Additionally, Belron works closely with the renowned international audit, tax and advisory firm, Mazars. Mazars, according to Foust, is very much aligned with both himself and the company, in terms of what it wants from its partners.
Through a flexible approach to working with Belron, Mazars is able to support the company throughout its various projects, as Foust explains: “They really want to get in with you and strategise; they want understand how you're thinking, what the company is thinking and how we develop a solution or a proposal that really meets that need. Their operating model is really driven by understanding their customer, meeting their needs, and tailoring their proposals to the customer's needs.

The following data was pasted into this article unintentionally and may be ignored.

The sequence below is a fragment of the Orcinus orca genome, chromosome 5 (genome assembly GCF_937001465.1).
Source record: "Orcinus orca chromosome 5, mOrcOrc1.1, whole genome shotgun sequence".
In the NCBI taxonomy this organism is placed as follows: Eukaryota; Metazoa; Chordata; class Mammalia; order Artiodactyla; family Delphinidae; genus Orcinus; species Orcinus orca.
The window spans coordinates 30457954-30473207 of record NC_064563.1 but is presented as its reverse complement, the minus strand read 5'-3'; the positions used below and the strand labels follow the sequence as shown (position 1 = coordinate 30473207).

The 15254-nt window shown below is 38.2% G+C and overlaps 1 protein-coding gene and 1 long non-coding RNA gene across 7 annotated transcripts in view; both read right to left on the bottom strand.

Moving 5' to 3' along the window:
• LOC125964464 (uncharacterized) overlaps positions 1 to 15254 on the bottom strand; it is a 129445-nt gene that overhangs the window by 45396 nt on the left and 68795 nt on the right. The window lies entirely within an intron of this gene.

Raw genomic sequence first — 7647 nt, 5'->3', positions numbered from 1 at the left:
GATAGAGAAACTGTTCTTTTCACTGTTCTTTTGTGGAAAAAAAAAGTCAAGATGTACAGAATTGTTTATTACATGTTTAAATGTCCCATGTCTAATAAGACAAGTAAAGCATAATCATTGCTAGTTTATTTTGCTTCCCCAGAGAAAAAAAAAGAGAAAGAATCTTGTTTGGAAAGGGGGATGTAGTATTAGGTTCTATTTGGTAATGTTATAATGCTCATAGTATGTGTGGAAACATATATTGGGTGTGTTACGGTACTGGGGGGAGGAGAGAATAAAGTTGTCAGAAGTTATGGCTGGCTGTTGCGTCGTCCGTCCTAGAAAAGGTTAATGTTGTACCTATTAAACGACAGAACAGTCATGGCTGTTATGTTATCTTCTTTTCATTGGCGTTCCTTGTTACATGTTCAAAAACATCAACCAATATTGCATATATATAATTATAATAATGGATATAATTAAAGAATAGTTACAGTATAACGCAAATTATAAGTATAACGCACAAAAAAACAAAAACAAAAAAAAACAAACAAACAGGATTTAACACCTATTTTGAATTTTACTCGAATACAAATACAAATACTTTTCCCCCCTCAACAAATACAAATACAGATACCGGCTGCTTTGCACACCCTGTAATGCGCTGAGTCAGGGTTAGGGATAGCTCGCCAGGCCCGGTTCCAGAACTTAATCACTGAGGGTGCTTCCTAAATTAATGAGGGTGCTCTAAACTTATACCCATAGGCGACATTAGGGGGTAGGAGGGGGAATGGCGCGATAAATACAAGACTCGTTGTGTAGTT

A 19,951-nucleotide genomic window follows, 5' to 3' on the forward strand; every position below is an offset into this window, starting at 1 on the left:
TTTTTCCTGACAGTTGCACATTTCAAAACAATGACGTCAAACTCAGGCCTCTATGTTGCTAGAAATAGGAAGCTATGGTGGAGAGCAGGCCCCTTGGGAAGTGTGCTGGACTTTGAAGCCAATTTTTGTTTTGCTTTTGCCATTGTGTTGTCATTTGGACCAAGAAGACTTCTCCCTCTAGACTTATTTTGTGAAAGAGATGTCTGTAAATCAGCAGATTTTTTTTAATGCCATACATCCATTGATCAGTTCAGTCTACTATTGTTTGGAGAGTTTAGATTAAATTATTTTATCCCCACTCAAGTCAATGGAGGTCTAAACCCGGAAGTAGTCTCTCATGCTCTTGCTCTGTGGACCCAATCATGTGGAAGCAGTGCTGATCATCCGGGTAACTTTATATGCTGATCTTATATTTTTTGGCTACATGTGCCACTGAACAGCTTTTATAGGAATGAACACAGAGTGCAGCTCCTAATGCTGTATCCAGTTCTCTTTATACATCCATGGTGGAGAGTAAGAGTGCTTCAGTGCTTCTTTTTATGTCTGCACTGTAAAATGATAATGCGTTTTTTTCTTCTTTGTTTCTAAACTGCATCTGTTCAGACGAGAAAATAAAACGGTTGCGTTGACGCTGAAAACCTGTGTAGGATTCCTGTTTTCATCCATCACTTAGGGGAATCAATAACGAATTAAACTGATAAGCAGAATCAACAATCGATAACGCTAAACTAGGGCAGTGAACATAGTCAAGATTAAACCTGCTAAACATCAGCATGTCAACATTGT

“Things always change here when we’re executing a project. The best part of Mazars is that they're right there with us and helping us facilitate this change. That flexibility, that adaptability and that ability for them to bring subject matter experts to us to be thought partners on that front is just tremendously valuable.”
He concludes: “Due to how they've consistently shown up for us as a partner, any time we have a problem now, they're on the very, very short list of who we go to, to think about problems and the solutions around those problems.”
- Salesforce: IT Leaders Struggle to Integrate Productive AIDigital Transformation
- SAP Seeks to Strengthen its AI and Expand Customer SolutionsAI & Machine Learning
- The True Value of Enterprise Data Initiatives with AlationData & Data Analytics
- IBM & GSMA aim to Close AI Skills Gap via Training ProgrammeAI & Machine Learning